We seem to be further down the difficult road to recovery (in more than one sense) from COVID-19. From a work and employment perspective, we have now entered the next phase: both the UK and Scottish Governments have published road maps applying to businesses and everyday life which details how restrictions will potentially be relaxed as time goes on. Indeed, some businesses have already moved towards bringing people back from furlough.
The Scottish Government’s test, trace, isolate, and support strategy means individuals can be notified if they have come into contact with another individual who has contracted COVID-19 and self-isolate as a result. It is a distinct possibility that some employees who have already been brought back to work from being on furlough (or were never furloughed in the first place) will need to self-isolate at some point.
What do employers need to be aware of if a member of their team needs to self-isolate?
- Can the employee work from home?
If the employee is able to do their role from home, then as a best practice they should already be doing so. However, if an individual has been working from their original working location, it may be sensible to plan for the potential scenario where they need to self-isolate, and thus need to carry out their role from home – precautions can include making sure the individual has the correct IT equipment/WiFi to be able to work from home, and perhaps creating work plans or scheduling daily catch ups.
For individuals who are able to carry out their role from home, they can still continue to work during self-isolation periods if they feel able to (especially if the individuals themselves don’t actually have the condition and it’s a member of their household that has the condition). Even if an employee has mild symptoms of the virus and is adamant that they want to work, the employer can allow this.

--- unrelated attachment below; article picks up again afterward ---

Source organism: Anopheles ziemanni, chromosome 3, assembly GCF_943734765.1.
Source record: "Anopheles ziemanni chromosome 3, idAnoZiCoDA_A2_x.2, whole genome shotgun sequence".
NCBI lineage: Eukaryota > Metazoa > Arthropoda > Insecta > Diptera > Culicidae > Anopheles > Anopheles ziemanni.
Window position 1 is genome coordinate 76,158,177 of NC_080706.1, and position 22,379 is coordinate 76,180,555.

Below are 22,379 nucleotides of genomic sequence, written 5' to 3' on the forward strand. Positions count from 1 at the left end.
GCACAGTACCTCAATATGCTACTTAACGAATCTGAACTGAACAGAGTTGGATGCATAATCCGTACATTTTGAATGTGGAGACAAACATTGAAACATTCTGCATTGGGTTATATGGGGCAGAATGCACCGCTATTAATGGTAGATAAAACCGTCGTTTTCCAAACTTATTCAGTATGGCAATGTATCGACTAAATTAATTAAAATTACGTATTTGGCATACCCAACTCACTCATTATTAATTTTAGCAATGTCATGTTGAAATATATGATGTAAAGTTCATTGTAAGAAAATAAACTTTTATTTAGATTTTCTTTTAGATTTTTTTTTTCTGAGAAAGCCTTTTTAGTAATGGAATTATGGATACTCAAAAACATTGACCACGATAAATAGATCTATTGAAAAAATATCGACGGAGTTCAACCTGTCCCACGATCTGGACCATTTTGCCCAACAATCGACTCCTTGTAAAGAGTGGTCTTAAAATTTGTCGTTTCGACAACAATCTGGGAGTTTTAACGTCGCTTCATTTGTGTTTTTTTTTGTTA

If the employee is not able to work from home (for example, they are in a manual labour position), then employers may wish to consider several options:
- Extending their current furlough (or reinstating the individuals on furlough): Perhaps the most important aspect here is that respective furlough periods need to last for a minimum of one week
- Treating their self-isolation as an absence – the employee can follow the usual sickness absence reporting procedure during their self-isolation
- Should Sick Pay be paid for periods of self-isolation?
Yes – if the current Sick Pay mechanism is in line with the statutory minimums then the employee can receive sick pay if they follow the correct reporting procedure.
Can an employer revert to paying statutory sick pay even if they have an enhanced pay scheme.
This is an important consideration to make as some employers may not be able to operate their usual sick pay scheme, given the significant financial implications that could be caused by a high number of employees being told to self-isolate for a minimum of two weeks. The most important aspect within this is if the Company sick pay scheme is contractual – there is then a requirement to consult with staff for a “reasonable period of time”.
If the organisation’s policies/procedures are not contractual, then it is easier to implement and communicate any changes to the pay provision.
A specific COVID-19 Policy
Employers may wish to consider creating a specific COVID-19 policy. This would be useful to lay out the steps that employees should take to protect themselves and their colleagues as well as how the employer will respond to certain situations.
Most importantly, it would help to make COVID-related absences/self-isolation distinct from normal absences – therefore, in the case of self-isolating and the associated pay, employers can make a reasonable argument that the pay procedure is governed by the specific COVID policy rather than the normal Sickness policy (and contract clause, if applicable).
The main points of this policy can include:
- If employees cannot attend work because they are self-isolating, they are required to contact the employer as soon as possible to advise the organisation that is the case;
- In self-isolating cases, they will be paid at the Statutory Sick Pay rate
- Situations where employees ignore instructions to self-isolate and attend work may be dealt with under the disciplinary policy